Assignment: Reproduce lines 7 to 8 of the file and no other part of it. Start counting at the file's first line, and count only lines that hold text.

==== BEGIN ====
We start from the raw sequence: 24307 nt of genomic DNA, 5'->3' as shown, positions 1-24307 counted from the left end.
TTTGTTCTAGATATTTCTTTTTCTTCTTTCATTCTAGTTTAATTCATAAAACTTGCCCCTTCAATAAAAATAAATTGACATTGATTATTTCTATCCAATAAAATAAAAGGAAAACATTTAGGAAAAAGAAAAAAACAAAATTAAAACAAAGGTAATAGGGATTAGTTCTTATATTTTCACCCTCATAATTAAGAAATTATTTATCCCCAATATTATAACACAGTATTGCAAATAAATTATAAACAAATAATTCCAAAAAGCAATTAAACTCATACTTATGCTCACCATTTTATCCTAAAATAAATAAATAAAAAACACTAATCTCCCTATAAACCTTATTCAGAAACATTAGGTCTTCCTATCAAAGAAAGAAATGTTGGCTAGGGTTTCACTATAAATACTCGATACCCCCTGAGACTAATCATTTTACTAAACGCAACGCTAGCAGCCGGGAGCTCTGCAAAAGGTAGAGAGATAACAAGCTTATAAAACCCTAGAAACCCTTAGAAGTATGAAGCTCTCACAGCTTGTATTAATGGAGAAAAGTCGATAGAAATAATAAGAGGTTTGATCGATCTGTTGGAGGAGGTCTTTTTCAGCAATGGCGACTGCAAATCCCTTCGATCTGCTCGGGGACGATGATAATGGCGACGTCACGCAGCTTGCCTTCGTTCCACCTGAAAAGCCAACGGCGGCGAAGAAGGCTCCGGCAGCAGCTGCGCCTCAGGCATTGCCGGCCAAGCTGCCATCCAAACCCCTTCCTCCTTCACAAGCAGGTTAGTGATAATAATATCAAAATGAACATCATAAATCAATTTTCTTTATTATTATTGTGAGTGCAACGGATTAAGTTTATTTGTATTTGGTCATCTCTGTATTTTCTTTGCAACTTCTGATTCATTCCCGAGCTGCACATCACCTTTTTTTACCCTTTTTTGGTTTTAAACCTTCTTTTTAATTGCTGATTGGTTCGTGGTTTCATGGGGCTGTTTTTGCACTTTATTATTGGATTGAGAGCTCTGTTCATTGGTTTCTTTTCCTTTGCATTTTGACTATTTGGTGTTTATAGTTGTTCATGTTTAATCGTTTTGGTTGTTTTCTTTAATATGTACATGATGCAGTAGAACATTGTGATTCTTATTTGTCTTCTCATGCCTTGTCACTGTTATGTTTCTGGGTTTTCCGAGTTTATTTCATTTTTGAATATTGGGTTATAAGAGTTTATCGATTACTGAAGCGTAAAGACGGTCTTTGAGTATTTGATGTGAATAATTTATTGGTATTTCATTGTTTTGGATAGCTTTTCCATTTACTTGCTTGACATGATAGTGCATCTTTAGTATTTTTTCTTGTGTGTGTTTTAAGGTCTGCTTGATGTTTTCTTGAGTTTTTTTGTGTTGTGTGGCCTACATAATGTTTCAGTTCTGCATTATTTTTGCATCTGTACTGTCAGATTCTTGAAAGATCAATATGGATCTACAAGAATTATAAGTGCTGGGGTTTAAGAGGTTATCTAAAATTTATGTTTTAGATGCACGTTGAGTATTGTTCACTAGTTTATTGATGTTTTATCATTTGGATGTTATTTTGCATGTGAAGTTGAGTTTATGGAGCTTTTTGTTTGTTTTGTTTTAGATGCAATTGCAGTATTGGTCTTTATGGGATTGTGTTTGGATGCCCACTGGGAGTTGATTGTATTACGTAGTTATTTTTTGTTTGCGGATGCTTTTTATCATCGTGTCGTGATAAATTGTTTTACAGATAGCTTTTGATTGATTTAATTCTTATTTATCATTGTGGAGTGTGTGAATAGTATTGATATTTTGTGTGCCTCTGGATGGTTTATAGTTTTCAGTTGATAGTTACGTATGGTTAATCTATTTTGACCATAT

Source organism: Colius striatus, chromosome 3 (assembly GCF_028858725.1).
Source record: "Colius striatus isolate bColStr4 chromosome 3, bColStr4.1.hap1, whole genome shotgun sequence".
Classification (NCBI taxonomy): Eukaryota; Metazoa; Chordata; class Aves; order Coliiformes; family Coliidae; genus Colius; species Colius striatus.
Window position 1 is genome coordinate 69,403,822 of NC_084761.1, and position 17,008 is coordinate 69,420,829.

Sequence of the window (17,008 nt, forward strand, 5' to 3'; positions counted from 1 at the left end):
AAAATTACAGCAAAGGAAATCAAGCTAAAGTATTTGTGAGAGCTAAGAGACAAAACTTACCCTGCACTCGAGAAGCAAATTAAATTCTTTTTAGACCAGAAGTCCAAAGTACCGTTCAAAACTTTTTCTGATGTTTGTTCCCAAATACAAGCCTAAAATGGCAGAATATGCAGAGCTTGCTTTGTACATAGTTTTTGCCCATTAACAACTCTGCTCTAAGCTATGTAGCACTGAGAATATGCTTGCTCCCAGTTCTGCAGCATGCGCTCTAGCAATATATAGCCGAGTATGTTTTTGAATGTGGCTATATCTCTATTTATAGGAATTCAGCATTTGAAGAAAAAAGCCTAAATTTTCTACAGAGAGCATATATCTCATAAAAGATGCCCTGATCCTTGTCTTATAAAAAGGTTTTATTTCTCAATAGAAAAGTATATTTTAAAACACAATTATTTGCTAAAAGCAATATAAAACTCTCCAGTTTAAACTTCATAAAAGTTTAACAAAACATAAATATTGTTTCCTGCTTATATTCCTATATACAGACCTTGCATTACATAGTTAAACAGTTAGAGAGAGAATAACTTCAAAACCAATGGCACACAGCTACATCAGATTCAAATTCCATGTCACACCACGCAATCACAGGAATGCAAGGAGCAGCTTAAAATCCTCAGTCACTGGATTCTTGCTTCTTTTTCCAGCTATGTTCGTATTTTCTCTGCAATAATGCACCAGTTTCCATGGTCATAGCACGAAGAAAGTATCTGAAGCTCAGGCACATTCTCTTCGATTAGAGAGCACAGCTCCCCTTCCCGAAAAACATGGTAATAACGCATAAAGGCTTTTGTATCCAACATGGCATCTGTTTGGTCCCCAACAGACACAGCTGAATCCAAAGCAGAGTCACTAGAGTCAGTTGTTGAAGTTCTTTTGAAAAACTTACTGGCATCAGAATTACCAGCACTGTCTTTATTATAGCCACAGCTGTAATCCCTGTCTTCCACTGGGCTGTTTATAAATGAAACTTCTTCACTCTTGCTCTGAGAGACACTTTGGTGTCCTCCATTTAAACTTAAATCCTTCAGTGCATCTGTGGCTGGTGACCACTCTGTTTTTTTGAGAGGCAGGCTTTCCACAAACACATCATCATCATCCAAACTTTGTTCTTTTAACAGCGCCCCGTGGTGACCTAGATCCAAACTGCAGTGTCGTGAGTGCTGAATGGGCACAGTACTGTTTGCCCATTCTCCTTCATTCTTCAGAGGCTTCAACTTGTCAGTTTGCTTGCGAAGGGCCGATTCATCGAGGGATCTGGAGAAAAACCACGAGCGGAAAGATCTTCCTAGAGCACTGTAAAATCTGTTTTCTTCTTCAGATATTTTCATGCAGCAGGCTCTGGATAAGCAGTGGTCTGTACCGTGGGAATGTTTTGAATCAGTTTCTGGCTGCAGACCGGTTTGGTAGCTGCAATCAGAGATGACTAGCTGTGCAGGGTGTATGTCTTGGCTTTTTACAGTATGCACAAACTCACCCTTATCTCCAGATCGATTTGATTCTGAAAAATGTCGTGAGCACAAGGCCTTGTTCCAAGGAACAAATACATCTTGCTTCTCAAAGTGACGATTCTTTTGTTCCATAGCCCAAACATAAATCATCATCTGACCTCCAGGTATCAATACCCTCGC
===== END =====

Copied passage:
Sequence of the window (17,008 nt, forward strand, 5' to 3'; positions counted from 1 at the left end):
AAAATTACAGCAAAGGAAATCAAGCTAAAGTATTTGTGAGAGCTAAGAGACAAAACTTACCCTGCACTCGAGAAGCAAATTAAATTCTTTTTAGACCAGAAGTCCAAAGTACCGTTCAAAACTTTTTCTGATGTTTGTTCCCAAATACAAGCCTAAAATGGCAGAATATGCAGAGCTTGCTTTGTACATAGTTTTTGCCCATTAACAACTCTGCTCTAAGCTATGTAGCACTGAGAATATGCTTGCTCCCAGTTCTGCAGCATGCGCTCTAGCAATATATAGCCGAGTATGTTTTTGAATGTGGCTATATCTCTATTTATAGGAATTCAGCATTTGAAGAAAAAAGCCTAAATTTTCTACAGAGAGCATATATCTCATAAAAGATGCCCTGATCCTTGTCTTATAAAAAGGTTTTATTTCTCAATAGAAAAGTATATTTTAAAACACAATTATTTGCTAAAAGCAATATAAAACTCTCCAGTTTAAACTTCATAAAAGTTTAACAAAACATAAATATTGTTTCCTGCTTATATTCCTATATACAGACCTTGCATTACATAGTTAAACAGTTAGAGAGAGAATAACTTCAAAACCAATGGCACACAGCTACATCAGATTCAAATTCCATGTCACACCACGCAATCACAGGAATGCAAGGAGCAGCTTAAAATCCTCAGTCACTGGATTCTTGCTTCTTTTTCCAGCTATGTTCGTATTTTCTCTGCAATAATGCACCAGTTTCCATGGTCATAGCACGAAGAAAGTATCTGAAGCTCAGGCACATTCTCTTCGATTAGAGAGCACAGCTCCCCTTCCCGAAAAACATGGTAATAACGCATAAAGGCTTTTGTATCCAACATGGCATCTGTTTGGTCCCCAACAGACACAGCTGAATCCAAAGCAGAGTCACTAGAGTCAGTTGTTGAAGTTCTTTTGAAAAACTTACTGGCATCAGAATTACCAGCACTGTCTTTATTATAGCCACAGCTGTAATCCCTGTCTTCCACTGGGCTGTTTATAAATGAAACTTCTTCACTCTTGCTCTGAGAGACACTTTGGTGTCCTCCATTTAAACTTAAATCCTTCAGTGCATCTGTGGCTGGTGACCACTCTGTTTTTTTGAGAGGCAGGCTTTCCACAAACACATCATCATCATCCAAACTTTGTTCTTTTAACAGCGCCCCGTGGTGACCTAGATCCAAACTGCAGTGTCGTGAGTGCTGAATGGGCACAGTACTGTTTGCCCATTCTCCTTCATTCTTCAGAGGCTTCAACTTGTCAGTTTGCTTGCGAAGGGCCGATTCATCGAGGGATCTGGAGAAAAACCACGAGCGGAAAGATCTTCCTAGAGCACTGTAAAATCTGTTTTCTTCTTCAGATATTTTCATGCAGCAGGCTCTGGATAAGCAGTGGTCTGTACCGTGGGAATGTTTTGAATCAGTTTCTGGCTGCAGACCGGTTTGGTAGCTGCAATCAGAGATGACTAGCTGTGCAGGGTGTATGTCTTGGCTTTTTACAGTATGCACAAACTCACCCTTATCTCCAGATCGATTTGATTCTGAAAAATGTCGTGAGCACAAGGCCTTGTTCCAAGGAACAAATACATCTTGCTTCTCAAAGTGACGATTCTTTTGTTCCATAGCCCAAACATAAATCATCATCTGACCTCCAGGTATCAATACCCTCGC